Security: A Game of Risk Management

Take the best, deepest breath you can. Now, stop breathing. Sure, you’ve mastered the art of breathing, but that doesn’t mean you should stop doing so. No matter how great your last breath, or your last meal was, you will still need another one in order to survive. That is how security is for businesses. No matter what security you have in place today, your job isn’t done. Security is an ongoing process of risk management.

Rogue Refrigerators and Critical Infrastructure

Several weeks ago, Proofpoint announced that their investigation of a major cyber-attack launched in late December 2013 uncovered the use of more than 100,000 malware-infected consumer devices as the source of malicious email. The devices included “home-networking routers, connected multi-media centers, televisions and at least one refrigerator”. As the Proofpoint announcement noted, this appears to…

Architecting an Anti-Fragile Smart Grid

In the ramp-up to the European Smart Grid project that I’ve mentioned in a number of earlier blogs, I often find myself paying particular attention to the security implications of energy-related events in the daily news. Because the massive power outages in the United States during the recent “Polar Vortex” occurred during my recent visit there (fortunately not affected by the outages!), I found myself thinking about the implications of those outages for Smart Grid, particularly in terms of resiliency, robustness and anti-fragility.

Applying Systems Thinking To Security and Safety

One of the invited papers at the ACSAC conference in New Orleans last week was by Dr. Nancy Leveson on “Applying Systems Thinking to Security and Safety”. I had arrived in New Orleans very late the night before and wasn’t sure I’d be up for an 8:30 presentation. But I’ve been interested in systems theory…

Hastily Defined Netwoks and Planning for Disaster

I gave the closing presentation recently at the Judgement Day 8 cybersecurity conference in Bratislava, Slovakia. It was an interesting forum, with presentations earlier in the day by folks from F-Secure, Checkpoint, IBM, McAfee, HP and Cisco. Of these, the presentation by Michal Remper (Cisco) was particularly interesting, a discussion of the “Hastily Defined Networks” that Cisco has provided in a number of crisis situations, including in the aftermath of Hurricane Katrina. At the end of his presentation, Michal summarized a few lessons from the Cisco experiences in cases such as this. Although he didn’t put it quite this way, one of the key lessons was that however hastily the emergency network has to be provided, it is vitally important to have it well thought through and well-defined before the emergency occurs. In fact, the lesson I came away with was that what’s needed is Not-so-hastily defined networks. But is that really possible? Are there disasters that we simply can’t plan for and that will always require the flexibility to create hastily-defined responses?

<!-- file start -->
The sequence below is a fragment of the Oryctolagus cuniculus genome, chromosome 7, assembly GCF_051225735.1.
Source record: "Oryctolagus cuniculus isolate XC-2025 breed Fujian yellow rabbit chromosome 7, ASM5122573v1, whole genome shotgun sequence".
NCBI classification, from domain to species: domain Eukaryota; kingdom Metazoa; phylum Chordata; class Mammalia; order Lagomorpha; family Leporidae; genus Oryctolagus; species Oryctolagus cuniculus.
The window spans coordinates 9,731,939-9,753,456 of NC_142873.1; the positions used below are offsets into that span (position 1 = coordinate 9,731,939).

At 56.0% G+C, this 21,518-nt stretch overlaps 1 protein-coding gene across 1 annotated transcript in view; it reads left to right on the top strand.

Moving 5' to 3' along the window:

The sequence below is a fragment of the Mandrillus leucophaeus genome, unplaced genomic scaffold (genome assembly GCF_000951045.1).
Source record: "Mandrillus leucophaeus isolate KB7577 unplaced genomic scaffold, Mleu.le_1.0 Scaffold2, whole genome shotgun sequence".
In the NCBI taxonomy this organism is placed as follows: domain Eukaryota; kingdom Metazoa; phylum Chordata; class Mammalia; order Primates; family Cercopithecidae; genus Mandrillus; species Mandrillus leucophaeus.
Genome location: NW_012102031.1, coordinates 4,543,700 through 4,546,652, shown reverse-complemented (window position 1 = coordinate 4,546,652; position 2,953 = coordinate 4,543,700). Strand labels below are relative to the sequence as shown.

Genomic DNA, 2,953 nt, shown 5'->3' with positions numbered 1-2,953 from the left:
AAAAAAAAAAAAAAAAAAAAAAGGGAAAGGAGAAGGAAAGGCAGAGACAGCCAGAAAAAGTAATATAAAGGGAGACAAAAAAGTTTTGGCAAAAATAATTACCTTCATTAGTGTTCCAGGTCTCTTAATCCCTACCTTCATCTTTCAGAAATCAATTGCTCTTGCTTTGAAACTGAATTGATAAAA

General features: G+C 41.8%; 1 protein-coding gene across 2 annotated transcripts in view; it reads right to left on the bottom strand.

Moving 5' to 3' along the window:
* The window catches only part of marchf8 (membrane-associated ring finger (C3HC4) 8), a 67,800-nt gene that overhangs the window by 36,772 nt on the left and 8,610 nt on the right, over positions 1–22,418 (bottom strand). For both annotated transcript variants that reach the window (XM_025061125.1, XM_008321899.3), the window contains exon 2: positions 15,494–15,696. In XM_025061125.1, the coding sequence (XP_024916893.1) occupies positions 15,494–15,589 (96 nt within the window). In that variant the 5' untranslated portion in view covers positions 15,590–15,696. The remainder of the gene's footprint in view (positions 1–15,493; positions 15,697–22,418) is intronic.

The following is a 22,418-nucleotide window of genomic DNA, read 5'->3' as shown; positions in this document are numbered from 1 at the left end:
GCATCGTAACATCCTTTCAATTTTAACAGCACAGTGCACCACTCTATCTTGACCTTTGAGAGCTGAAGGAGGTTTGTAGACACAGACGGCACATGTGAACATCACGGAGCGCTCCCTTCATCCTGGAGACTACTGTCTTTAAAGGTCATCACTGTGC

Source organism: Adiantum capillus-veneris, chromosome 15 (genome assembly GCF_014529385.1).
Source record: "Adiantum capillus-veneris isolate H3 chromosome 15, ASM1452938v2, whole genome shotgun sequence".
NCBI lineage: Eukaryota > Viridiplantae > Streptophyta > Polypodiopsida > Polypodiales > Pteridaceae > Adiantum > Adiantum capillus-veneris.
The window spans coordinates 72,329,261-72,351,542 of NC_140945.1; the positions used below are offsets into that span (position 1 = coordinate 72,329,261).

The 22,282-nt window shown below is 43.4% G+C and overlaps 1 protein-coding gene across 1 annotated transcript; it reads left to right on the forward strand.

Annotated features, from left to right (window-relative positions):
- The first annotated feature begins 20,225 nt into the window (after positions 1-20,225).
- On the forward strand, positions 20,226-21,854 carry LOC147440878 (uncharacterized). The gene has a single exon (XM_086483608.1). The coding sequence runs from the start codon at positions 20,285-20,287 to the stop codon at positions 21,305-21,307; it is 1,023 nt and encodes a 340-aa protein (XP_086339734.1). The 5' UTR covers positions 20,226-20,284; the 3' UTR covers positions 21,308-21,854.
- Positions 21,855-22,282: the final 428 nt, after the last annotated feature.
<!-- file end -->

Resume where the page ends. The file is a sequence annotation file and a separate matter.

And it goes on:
The Danger of Denial

I was very surprised recently, in a conversation I had with someone I used to work with, to hear him remark that he didn’t think there is any such thing as stealthy, targeted attacks. His comment was something like “those warnings about APTs, targeted attacks, whatever you want to call them, is just a distraction…

atm-heist

Dissecting a Cybercriminal Heist – Podcast #248

In May 2013, the U.S. Dept. of Justice indicted several members of a cyber criminal gang  allegedly responsible for the largest coordinated cash heist from thousands of ATMs across 26 countries. The scheme netted more than $45 million in less than a week and has the banking industry reeling at the manner in which this…

Introducing The SBIC Blog — Strategic Guidance from Global Security Executives

Imagine if you had regular access to a group of top-notch advisors – security leaders from some of the world’s largest brand-name companies – to help you build your security strategies? Companies like Coca-Cola, Fed-Ex, Intel, Johnson & Johnson, JPMorgan Chase, SAP and Walmart. For the last five years, the Security for Business Innovation Council (SBIC) has been publishing reports which deliver actionable recommendations from some of the world’s most accomplished security leaders. Given the immense challenges in information security today, we know that practitioners are hungry for more guidance based on real-world experiences and lessons learned. This new SBIC blog provides increased access to Council members’ valuable insights.

Groove Theory of GRC – Postulate #1: Musicality or Performance?

Welcome to my second in a series of blogs based on what I term “The Groove Theory of GRC.” As you may or may not know (or infer from this series), I have been a musician for much of my life. Starting in grade school playing in the school band, I have enjoyed the gift of making music over many years. While I am no longer a “gigging” musician, I still pick up my craft and noodle at home often. One aspect of making music that I have enjoyed is the debate between musicality and performance. Is a great musician guaranteed to be a great performer? Are all great musical performers talented musicians?

Cybersecurity@EMCworld 2013: Transforming Trust

The application of Big Data analytics to security has resulted in a transformation not only in detecting and responding to threats. It also transforms how we establish and evaluate trust, based on understanding risk rather than expecting absolute security. This transformation doesn’t just affect security professionals. Understanding trust is critical for many of the topics that are explored at EMCworld, including cloud, virtualization, storage and document management. Understanding trust can help in enabling new business opportunities, finding more effective operational processes and working more effectively with partners.